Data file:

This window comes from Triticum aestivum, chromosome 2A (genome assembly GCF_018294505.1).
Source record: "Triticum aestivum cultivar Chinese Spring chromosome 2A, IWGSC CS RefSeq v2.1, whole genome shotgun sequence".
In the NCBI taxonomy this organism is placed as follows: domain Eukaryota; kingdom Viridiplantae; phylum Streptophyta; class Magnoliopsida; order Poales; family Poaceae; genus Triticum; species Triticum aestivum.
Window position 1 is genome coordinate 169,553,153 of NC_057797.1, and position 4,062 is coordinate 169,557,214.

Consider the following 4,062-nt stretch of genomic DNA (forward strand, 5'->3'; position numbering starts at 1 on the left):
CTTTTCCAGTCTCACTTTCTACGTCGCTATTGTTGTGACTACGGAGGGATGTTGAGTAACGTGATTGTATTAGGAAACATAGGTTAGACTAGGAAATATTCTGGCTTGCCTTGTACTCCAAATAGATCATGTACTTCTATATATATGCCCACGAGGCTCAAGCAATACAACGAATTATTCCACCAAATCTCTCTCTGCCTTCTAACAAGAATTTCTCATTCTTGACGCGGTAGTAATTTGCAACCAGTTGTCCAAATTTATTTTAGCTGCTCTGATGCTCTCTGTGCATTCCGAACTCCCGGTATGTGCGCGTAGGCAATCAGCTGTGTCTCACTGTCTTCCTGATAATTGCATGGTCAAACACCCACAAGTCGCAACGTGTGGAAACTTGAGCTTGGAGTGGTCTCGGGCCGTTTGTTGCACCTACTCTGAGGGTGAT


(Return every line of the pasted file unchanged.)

This window comes from Triticum aestivum, chromosome 2A (genome assembly GCF_018294505.1).
Source record: "Triticum aestivum cultivar Chinese Spring chromosome 2A, IWGSC CS RefSeq v2.1, whole genome shotgun sequence".
In the NCBI taxonomy this organism is placed as follows: domain Eukaryota; kingdom Viridiplantae; phylum Streptophyta; class Magnoliopsida; order Poales; family Poaceae; genus Triticum; species Triticum aestivum.
Window position 1 is genome coordinate 169,553,153 of NC_057797.1, and position 4,062 is coordinate 169,557,214.

Consider the following 4,062-nt stretch of genomic DNA (forward strand, 5'->3'; position numbering starts at 1 on the left):
CTTTTCCAGTCTCACTTTCTACGTCGCTATTGTTGTGACTACGGAGGGATGTTGAGTAACGTGATTGTATTAGGAAACATAGGTTAGACTAGGAAATATTCTGGCTTGCCTTGTACTCCAAATAGATCATGTACTTCTATATATATGCCCACGAGGCTCAAGCAATACAACGAATTATTCCACCAAATCTCTCTCTGCCTTCTAACAAGAATTTCTCATTCTTGACGCGGTAGTAATTTGCAACCAGTTGTCCAAATTTATTTTAGCTGCTCTGATGCTCTCTGTGCATTCCGAACTCCCGGTATGTGCGCGTAGGCAATCAGCTGTGTCTCACTGTCTTCCTGATAATTGCATGGTCAAACACCCACAAGTCGCAACGTGTGGAAACTTGAGCTTGGAGTGGTCTCGGGCCGTTTGTTGCACCTACTCTGAGGGTGAT